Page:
4.3 Why manage projects?
It is necessary to develop a specification of what is to be done. (It is important to be aware of the iterative nature of this activity: pilot studies, feasibility studies, the project itself, specifying changes that will inevitably occur while a project is under way, all these result in the need to modify the specification of what is to be done.) In this course we have discussed ways of identifying what is to be done and, at the highest level, how that should be done
Proposals need to be ‘scoped’ (for effort, elapsed time, cost and likely effects) at an early stage. We discussed this briefly at the start of Section 3.1. Projects that continue after a successful review of their proposals also need to have effort, time, cost and effects planned, and dependencies between tasks and between resources and tasks identified.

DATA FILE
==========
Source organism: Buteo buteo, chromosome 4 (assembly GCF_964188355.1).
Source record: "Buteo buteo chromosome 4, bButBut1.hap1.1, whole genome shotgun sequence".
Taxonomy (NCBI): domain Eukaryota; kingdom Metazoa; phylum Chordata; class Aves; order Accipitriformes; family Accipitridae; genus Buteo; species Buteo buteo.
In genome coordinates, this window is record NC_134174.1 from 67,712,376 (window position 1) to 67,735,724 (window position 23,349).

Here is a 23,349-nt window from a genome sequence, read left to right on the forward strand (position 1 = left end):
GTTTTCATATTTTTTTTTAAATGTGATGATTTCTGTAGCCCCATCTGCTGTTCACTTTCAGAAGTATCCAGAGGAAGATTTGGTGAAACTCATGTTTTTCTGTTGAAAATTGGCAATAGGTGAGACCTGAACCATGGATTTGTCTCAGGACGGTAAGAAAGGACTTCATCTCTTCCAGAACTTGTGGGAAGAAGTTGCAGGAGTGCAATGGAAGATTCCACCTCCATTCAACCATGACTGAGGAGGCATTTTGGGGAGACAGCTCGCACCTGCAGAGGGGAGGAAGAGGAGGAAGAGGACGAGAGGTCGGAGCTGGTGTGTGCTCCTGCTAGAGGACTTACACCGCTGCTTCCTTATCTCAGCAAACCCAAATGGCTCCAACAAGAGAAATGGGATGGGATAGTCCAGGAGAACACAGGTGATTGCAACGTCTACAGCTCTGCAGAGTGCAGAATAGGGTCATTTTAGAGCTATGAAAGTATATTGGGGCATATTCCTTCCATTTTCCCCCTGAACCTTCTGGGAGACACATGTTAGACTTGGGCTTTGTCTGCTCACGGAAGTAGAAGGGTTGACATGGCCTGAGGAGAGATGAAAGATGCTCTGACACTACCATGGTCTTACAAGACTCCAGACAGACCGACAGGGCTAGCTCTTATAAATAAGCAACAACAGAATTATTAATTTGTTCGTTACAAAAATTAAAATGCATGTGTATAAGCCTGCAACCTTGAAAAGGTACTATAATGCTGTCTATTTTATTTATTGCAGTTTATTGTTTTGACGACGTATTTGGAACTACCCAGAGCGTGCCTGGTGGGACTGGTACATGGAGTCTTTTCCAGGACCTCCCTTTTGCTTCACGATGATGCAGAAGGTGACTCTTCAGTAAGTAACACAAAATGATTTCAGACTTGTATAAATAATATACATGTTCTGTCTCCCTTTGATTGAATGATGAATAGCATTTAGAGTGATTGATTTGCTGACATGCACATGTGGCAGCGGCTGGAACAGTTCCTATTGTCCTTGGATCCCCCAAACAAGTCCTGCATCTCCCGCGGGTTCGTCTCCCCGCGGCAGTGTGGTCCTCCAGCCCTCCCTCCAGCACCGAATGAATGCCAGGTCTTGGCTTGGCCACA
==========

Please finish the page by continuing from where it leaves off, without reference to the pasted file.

Once a project is planned and perhaps put out to tender, it is necessary for the relevant parties to agree what is to be done, by when and at what cost – the contract. It may be an informal contract between different departments of the same organisation or a formal, legal instrument drawn up between two or more organisations.
Effort has to be coordinated and communication has to take place among all the ‘players’. It is necessary to organise and manage the team – direct it and coordinate its efforts. It is also necessary to liaise with clients, senior management, potential users and others.
Once a project is under way, it becomes necessary to control the process of getting from plan to reality. Most projects require some degree of change in what they are undertaking even as they progress, so it is also necessary to correct the course of the project in a controlled way.
A disciplined approach is very important in achieving a project’s goals and objectives.